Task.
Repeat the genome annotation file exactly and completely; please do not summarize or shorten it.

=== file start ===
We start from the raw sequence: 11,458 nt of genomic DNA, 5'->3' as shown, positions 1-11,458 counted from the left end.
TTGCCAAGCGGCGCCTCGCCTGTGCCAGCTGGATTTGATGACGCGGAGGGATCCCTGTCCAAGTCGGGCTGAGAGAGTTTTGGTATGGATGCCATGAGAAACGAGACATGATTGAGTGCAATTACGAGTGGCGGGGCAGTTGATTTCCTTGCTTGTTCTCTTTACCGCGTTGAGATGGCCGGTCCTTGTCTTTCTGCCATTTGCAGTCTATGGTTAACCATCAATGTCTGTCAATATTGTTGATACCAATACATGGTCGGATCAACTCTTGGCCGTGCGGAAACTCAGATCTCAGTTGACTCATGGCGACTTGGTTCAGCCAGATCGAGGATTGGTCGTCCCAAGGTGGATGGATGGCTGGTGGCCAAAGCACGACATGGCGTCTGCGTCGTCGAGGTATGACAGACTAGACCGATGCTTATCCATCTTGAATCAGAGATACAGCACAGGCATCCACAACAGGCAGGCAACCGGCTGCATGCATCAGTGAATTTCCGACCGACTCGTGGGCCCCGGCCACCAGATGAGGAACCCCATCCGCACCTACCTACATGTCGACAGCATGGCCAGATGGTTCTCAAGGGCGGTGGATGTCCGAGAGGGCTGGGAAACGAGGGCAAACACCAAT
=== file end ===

We start from the raw sequence: 11,458 nt of genomic DNA, 5'->3' as shown, positions 1-11,458 counted from the left end.
TTGCCAAGCGGCGCCTCGCCTGTGCCAGCTGGATTTGATGACGCGGAGGGATCCCTGTCCAAGTCGGGCTGAGAGAGTTTTGGTATGGATGCCATGAGAAACGAGACATGATTGAGTGCAATTACGAGTGGCGGGGCAGTTGATTTCCTTGCTTGTTCTCTTTACCGCGTTGAGATGGCCGGTCCTTGTCTTTCTGCCATTTGCAGTCTATGGTTAACCATCAATGTCTGTCAATATTGTTGATACCAATACATGGTCGGATCAACTCTTGGCCGTGCGGAAACTCAGATCTCAGTTGACTCATGGCGACTTGGTTCAGCCAGATCGAGGATTGGTCGTCCCAAGGTGGATGGATGGCTGGTGGCCAAAGCACGACATGGCGTCTGCGTCGTCGAGGTATGACAGACTAGACCGATGCTTATCCATCTTGAATCAGAGATACAGCACAGGCATCCACAACAGGCAGGCAACCGGCTGCATGCATCAGTGAATTTCCGACCGACTCGTGGGCCCCGGCCACCAGATGAGGAACCCCATCCGCACCTACCTACATGTCGACAGCATGGCCAGATGGTTCTCAAGGGCGGTGGATGTCCGAGAGGGCTGGGAAACGAGGGCAAACACCAAT